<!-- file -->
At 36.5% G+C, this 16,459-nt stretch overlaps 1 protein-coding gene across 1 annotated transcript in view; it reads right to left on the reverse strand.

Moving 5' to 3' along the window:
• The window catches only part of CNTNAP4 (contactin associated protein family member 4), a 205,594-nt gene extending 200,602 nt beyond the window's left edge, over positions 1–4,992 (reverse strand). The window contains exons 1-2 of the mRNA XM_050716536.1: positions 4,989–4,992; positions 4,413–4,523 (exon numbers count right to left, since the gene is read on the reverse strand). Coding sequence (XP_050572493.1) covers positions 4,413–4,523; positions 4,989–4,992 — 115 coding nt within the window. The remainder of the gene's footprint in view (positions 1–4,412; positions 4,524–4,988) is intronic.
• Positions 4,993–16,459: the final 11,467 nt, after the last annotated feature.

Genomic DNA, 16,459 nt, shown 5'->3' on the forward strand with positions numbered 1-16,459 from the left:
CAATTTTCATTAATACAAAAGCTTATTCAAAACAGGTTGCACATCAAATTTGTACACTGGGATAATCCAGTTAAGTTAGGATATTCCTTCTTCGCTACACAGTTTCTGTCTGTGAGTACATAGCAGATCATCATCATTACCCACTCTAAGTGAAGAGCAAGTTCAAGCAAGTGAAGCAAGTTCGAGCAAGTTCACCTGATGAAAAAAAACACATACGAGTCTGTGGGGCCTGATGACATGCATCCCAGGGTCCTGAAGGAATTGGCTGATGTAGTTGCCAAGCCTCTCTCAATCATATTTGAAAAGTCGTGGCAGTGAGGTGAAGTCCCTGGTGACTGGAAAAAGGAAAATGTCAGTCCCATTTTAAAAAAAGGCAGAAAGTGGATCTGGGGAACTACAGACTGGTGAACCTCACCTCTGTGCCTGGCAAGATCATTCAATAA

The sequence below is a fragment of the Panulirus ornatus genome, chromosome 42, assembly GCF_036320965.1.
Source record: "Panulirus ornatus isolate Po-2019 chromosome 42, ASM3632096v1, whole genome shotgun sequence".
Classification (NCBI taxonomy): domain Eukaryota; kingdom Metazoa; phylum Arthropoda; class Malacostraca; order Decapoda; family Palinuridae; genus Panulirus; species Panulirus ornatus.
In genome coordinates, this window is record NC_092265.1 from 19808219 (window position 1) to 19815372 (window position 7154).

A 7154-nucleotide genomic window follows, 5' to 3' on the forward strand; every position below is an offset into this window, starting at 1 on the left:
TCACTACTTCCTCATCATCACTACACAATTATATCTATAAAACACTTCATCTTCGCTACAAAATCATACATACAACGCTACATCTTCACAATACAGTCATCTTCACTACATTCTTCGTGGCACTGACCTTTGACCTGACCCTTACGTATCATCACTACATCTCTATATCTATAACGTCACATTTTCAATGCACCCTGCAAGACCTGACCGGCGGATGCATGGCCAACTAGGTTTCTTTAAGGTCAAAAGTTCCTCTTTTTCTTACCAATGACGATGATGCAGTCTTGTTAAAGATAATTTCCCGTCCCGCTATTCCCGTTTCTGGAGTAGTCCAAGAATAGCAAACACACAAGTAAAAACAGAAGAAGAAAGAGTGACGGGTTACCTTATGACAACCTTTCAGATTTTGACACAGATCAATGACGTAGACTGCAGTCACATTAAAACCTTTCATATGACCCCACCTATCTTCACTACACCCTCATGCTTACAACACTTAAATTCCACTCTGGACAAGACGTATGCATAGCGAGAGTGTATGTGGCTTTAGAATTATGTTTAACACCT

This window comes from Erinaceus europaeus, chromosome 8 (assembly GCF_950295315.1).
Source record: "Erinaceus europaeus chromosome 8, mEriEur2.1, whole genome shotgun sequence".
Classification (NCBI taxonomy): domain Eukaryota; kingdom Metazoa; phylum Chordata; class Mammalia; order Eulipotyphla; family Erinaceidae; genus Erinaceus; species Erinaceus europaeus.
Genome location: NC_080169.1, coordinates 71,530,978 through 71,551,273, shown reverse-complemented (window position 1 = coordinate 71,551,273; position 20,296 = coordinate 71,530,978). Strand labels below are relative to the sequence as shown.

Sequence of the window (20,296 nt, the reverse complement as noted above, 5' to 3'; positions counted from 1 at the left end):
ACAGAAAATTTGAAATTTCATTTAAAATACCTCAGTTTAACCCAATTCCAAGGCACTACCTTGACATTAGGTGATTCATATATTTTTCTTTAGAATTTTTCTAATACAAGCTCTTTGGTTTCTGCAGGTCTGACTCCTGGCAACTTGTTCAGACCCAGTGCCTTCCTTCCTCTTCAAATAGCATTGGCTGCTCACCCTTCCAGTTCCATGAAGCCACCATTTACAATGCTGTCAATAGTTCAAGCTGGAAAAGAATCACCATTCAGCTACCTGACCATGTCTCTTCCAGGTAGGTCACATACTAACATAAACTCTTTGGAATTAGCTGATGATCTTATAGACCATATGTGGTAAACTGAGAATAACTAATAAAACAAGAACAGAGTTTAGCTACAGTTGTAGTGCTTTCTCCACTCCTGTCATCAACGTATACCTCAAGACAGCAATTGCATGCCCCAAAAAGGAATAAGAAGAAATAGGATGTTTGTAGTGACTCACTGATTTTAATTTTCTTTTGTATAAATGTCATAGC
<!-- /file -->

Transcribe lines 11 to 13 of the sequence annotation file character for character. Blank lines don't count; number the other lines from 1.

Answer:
A 7154-nucleotide genomic window follows, 5' to 3' on the forward strand; every position below is an offset into this window, starting at 1 on the left:
TCACTACTTCCTCATCATCACTACACAATTATATCTATAAAACACTTCATCTTCGCTACAAAATCATACATACAACGCTACATCTTCACAATACAGTCATCTTCACTACATTCTTCGTGGCACTGACCTTTGACCTGACCCTTACGTATCATCACTACATCTCTATATCTATAACGTCACATTTTCAATGCACCCTGCAAGACCTGACCGGCGGATGCATGGCCAACTAGGTTTCTTTAAGGTCAAAAGTTCCTCTTTTTCTTACCAATGACGATGATGCAGTCTTGTTAAAGATAATTTCCCGTCCCGCTATTCCCGTTTCTGGAGTAGTCCAAGAATAGCAAACACACAAGTAAAAACAGAAGAAGAAAGAGTGACGGGTTACCTTATGACAACCTTTCAGATTTTGACACAGATCAATGACGTAGACTGCAGTCACATTAAAACCTTTCATATGACCCCACCTATCTTCACTACACCCTCATGCTTACAACACTTAAATTCCACTCTGGACAAGACGTATGCATAGCGAGAGTGTATGTGGCTTTAGAATTATGTTTAACACCT

This window comes from Erinaceus europaeus, chromosome 8 (assembly GCF_950295315.1).